You might try a request on BoardMod or Carsten's - but that 'kind of stuff' (core code) isn't usually the subject of modifications.  Maybe I am wrong too, its worth a request.

http://www.boardmod.org/yabb2/YaBB.pl

http://www.carsten-dalgaard.dk/cgi-bin/yabb2/YaBB.pl

Just from a personal view, I don't know the practical value of banning any longer in the world of freely available proxies and 'bot armies'.  Tools like Stop Forum Spam and the ilk seem better suited.  


Good Luck (in a non-sarcastic sense)
Cool
« Last Edit: Dec 2nd, 2011 at 4:50pm by JonB »  

I find your lack of faith disturbing.
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TannerLynd
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Re: .htaccess and Guardian
Reply #6 - Dec 2nd, 2011 at 7:20pm
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Thanks for the suggestions Jon. I just happened across another Guardian file, so I'll see if I can figure the code out in there to mod it. It will be a simple fix when I find the line I'm looking for.

I just happened across a saved file after Guardian had altered it, so I will show exactly how Guardian is altering the ORDER line, usurping my inverted method of .htaccess, just so all can understand this thread with all the visuals.

The comment I'd make about my method with .htaccess is that, for me, it has really slammed the door shut on 90% of the world's spammers. What I found was that most of these guys were coming to me out of Russia, China, Latvia, etc. That opened the way for me to slam the border shut to America. Once again, because I am pandering to local traffic only to begin with, I can afford to make US only access the first rule using .htaccess. This method does however necessitate the reversing of the ORDER statement to acheive desired results, and does render Guardian no more than a barking sentry until I get the code fixed. But that still has it's application. It tells me when someone imposes and I can manually take corrective action until I can employ it to do the work once again.

Interestingly, most of these guys don't seem to be employing proxies, or if they do they are choosing offshore sites or something, cause they aren't getting through. I have noticed one or two proxy hits a day now tho, but the ip's in the list still only contain US sites.

Back on track to the benefits of this method with .htaccess: Before I employed this method of shutting the spammers out I had 20 or more hits a day with Pre-registration and Validated registration of these guys. After evoking this strategy, one or two of these a day max. And... I just looked at the registration log and I had a complete lull in undesirables registering from November 29th to today, tho the traffic has picked up to previous levels of one or two beginning again yesterday.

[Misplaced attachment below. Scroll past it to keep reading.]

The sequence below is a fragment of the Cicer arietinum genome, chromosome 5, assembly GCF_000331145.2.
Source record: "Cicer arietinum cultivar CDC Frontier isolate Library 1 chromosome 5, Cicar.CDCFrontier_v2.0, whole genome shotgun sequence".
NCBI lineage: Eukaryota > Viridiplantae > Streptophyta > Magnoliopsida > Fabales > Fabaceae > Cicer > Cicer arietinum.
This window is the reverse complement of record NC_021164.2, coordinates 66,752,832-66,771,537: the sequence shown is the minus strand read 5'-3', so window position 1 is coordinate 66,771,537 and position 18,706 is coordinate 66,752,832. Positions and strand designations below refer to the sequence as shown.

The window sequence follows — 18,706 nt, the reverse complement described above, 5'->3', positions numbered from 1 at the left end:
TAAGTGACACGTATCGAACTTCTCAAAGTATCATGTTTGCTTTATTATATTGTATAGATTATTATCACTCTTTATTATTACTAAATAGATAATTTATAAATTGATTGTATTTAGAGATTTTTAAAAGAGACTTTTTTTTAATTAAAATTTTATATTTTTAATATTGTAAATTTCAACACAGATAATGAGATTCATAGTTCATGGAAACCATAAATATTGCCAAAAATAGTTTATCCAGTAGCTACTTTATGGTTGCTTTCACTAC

So it's not a cure-all, but it does limit spammers to being inside the country at least anyway, and we don't have near as many active as the rest of the globe it appears.

I do intend to employee one of the other options on top of this as well, to hopefully remove the one or two a day remaining.
  
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TannerLynd
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Re: .htaccess and Guardian
Reply #7 - Dec 2nd, 2011 at 7:36pm
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So I can't give a dissertation on the order of operation of deny/allow within the ORDER statement of the .htaccess file of Apache, but I can tell you the order of those two within the statement is the difference between ip allowed and ip banned, even tho the individual ip lines start with allow or deny themselves.

Guardian expects the statement to be used one way so it can ban additional ip's using the deny statement. Because I'm closing borders I have to use it inverted. If I allow Guardian to alter the file to add IP's, it rewrites the ORDER statement each time it adds a banned IP to the list, turning the order back around and rendering the borders open again somehow in the process.

You have the header of the .htaccess file that closes the borders and only allow US IP's above, earlier in the thread, below is the Guardian altered header which clearly shows Guardian turning the ORDER statement back around, re-opening the borders. I'll include the Guardian footer as well just so we can see how it adds to such a file to try and ban more IP's.

Quote:
# Last modified by The Guardian: Nov 15<sup>th</sup>, 2011 at 2:25pm #

<Limit GET HEAD POST>
order deny,allow
allow from 3.0.0.0/8
allow from 4.0.0.0/8
allow from 6.0.0.0/8
allow from 7.0.0.0/8
allow from 8.0.0.0/8
allow from 9.0.0.0/8
allow from 11.0.0.0/8
allow from 12.0.0.0/8
~~~~~

allow from 216.255.64.0/19
allow from 216.255.96.0/19
allow from 216.255.128.0/19
allow from 216.255.160.0/20
allow from 216.255.176.0/20
allow from 216.255.192.0/19
allow from 216.255.240.0/20
deny from all
</Limit>

<Files YaBB*>
Deny from 129.121.96.85
Deny from 91.224.246.87
</Files>




  
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JonB
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Re: .htaccess and Guardian
Reply #8 - Dec 5th, 2011 at 4:10pm
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This Topic was moved here from General Usage and Feature Troubleshooting [move by] JonB.
  

I find your lack of faith disturbing.